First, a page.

Summer and Fall Heat Advisory

July 1, 2024

Summer and Fall Heat Advisory - Staying Safe in Hot Weather

Summer and Fall months can bring on HOT weather raising both temperatures and valid concerns about how to stay safe as well as the risk of wildfires and smoke. It is not uncommon that during these months Berkeley and surrounding communities will reach near or triple-digit weather 100°F.   

Tips For Preventing Heat-Related Illness

Summer and Fall heat waves can be dangerous, leading to dehydration, heat exhaustion, and potentially life-threatening heat stroke. To protect your health when temperatures are very high:

  • Get Plenty to Drink - Sweating removes needed salt and minerals from the body. When it is hot, drink more water and juice. Avoid drinks with caffeine (tea, coffee, and cola) and alcohol. Be sure to eat regularly.
  • Stay Cool Indoors - The best way to beat the heat is to stay in an air-conditioned area. If you don’t have an air conditioner, go to an air-conditioned store or public building for a few hours if you can, and keep blinds/shades closed during the day at home to preserve any cool air from the nighttime. A cool shower or bath, or a quick misting of the face from a portable spray bottle are also wonderful and effective ways to cool off, especially if followed by rest near a fan.  
  • Wear Light Clothing and Sunscreen - Wear as little clothing as possible when you are at home. Choose lightweight, light-colored, loose-fitting clothing. In the hot sun, a wide-brimmed hat will keep the head cool. If you will be in direct sun, wear a ventilated hat made of breathable light-colored material that provides shade to ears, neck, and eyes, and use a sunscreen with a sun protection factor (SPF) of 15 or higher on exposed areas.
  • Schedule Outdoor Activities Carefully - Try to be less active during the hottest part of the day, late afternoon. If you must be out in the heat, plan your activities so that you are outdoors either before noon or in the evening. While outdoors, rest often in a shady area. Never, ever leave kids or pets in a parked car.
  • Pace Yourself - If you are not used to working or exercising in hot weather, start slowly and pick up the pace gradually. Take frequent, regularly scheduled breaks. If activity in the heat makes your heart pound or leaves you gasping for breath, stop activity, get into a cool or shady area, and rest. Especially if you become lightheaded, confused, weak, or feel faint.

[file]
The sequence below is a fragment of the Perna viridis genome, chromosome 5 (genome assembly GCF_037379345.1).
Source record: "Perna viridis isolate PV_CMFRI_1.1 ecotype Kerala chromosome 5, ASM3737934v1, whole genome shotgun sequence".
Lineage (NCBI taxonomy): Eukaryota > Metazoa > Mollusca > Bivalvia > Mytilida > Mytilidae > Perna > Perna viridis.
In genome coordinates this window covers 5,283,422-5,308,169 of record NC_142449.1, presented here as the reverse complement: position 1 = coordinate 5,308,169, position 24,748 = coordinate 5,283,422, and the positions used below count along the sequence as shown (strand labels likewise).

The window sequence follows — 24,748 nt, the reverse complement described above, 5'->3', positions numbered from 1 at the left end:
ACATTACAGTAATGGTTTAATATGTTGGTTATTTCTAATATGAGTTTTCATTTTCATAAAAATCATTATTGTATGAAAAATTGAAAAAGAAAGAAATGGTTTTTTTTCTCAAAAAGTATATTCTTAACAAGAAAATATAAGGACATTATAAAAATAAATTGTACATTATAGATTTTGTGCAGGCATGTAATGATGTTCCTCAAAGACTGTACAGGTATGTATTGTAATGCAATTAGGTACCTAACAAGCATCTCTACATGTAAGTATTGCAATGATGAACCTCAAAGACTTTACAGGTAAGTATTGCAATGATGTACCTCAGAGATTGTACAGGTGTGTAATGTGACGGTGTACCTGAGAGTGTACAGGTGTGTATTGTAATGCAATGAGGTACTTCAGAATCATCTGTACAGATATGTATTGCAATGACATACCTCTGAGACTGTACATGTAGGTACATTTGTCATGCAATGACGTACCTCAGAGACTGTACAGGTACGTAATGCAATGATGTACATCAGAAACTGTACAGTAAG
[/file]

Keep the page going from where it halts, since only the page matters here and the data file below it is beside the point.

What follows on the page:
• Use a Buddy System - During a heat wave, check on your friends and family and have someone do the same for you. If you know someone who is elderly or has a health condition, check on them twice a day during a heat wave. Watch for signs of heat exhaustion or heat stroke.

High temperatures can cause serious health problems. Know the symptoms of heat-related illness and be ready to help or seek help if needed. 

Smoke Days Tips

  • Limit outdoor activities to avoid unnecessary exposure if you smell smoke. 
  • Set air conditioning units and car vent systems to re-circulate to prevent outside air from moving inside.
  • Reduce exposure to smoky air by remaining indoors with windows and doors closed, if possible. Unfitted masks, even N95 masks do not provide enough protection to go about business as usual.
  • Stay tuned to local media for changes in smoke or weather conditions. Bay Area information can be found at the Bay Area Air Quality Management District website and the EPA Air Now website.
  • Additional information on how to protect yourself during wildfires from the California Department of Public Health.

Smoke can irritate the eyes and airways, causing coughing, a scratchy throat, and irritated eyes and sinuses. Substances released from fires far away, while very unlikely to cause any significant health hazards, can contribute to headaches, nausea, and dizziness. Elevated particulate matter in the air can trigger shortness of breath and/or wheezing in those who suffer from asthma, emphysema, or COPD.  

For most people, the poor air quality from wildfires that periodically affect the Bay Area is unpleasant rather than dangerous. However, elderly persons, children, and individuals with respiratory illnesses are particularly susceptible to elevated air pollution levels and should take extra precautions to avoid exposure and talk to their clinicians in advance to ensure they have a plan (medications and more) when the air quality rises into the unhealthy range. 

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